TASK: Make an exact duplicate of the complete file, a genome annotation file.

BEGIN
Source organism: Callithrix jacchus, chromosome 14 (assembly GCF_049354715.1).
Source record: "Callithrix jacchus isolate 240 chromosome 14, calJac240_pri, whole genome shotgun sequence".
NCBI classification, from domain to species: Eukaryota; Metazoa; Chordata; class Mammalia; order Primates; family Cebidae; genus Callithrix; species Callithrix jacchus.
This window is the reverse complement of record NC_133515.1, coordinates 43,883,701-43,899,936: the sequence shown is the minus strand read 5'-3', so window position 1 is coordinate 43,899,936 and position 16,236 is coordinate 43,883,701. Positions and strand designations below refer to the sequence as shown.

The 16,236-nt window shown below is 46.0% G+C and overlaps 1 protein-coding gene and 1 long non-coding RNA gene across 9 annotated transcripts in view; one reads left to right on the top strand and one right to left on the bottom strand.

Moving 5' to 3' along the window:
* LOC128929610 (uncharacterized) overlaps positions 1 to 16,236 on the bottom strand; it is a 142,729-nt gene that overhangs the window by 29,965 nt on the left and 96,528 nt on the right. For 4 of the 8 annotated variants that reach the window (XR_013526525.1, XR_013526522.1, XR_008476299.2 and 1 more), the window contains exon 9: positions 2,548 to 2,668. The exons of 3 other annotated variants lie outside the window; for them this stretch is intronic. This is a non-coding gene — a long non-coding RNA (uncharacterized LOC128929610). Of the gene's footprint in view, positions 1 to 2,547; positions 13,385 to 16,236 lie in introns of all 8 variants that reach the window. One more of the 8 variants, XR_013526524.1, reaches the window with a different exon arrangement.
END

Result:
Source organism: Callithrix jacchus, chromosome 14 (assembly GCF_049354715.1).
Source record: "Callithrix jacchus isolate 240 chromosome 14, calJac240_pri, whole genome shotgun sequence".
NCBI classification, from domain to species: Eukaryota; Metazoa; Chordata; class Mammalia; order Primates; family Cebidae; genus Callithrix; species Callithrix jacchus.
This window is the reverse complement of record NC_133515.1, coordinates 43,883,701-43,899,936: the sequence shown is the minus strand read 5'-3', so window position 1 is coordinate 43,899,936 and position 16,236 is coordinate 43,883,701. Positions and strand designations below refer to the sequence as shown.

The 16,236-nt window shown below is 46.0% G+C and overlaps 1 protein-coding gene and 1 long non-coding RNA gene across 9 annotated transcripts in view; one reads left to right on the top strand and one right to left on the bottom strand.

Moving 5' to 3' along the window:
* LOC128929610 (uncharacterized) overlaps positions 1 to 16,236 on the bottom strand; it is a 142,729-nt gene that overhangs the window by 29,965 nt on the left and 96,528 nt on the right. For 4 of the 8 annotated variants that reach the window (XR_013526525.1, XR_013526522.1, XR_008476299.2 and 1 more), the window contains exon 9: positions 2,548 to 2,668. The exons of 3 other annotated variants lie outside the window; for them this stretch is intronic. This is a non-coding gene — a long non-coding RNA (uncharacterized LOC128929610). Of the gene's footprint in view, positions 1 to 2,547; positions 13,385 to 16,236 lie in introns of all 8 variants that reach the window. One more of the 8 variants, XR_013526524.1, reaches the window with a different exon arrangement.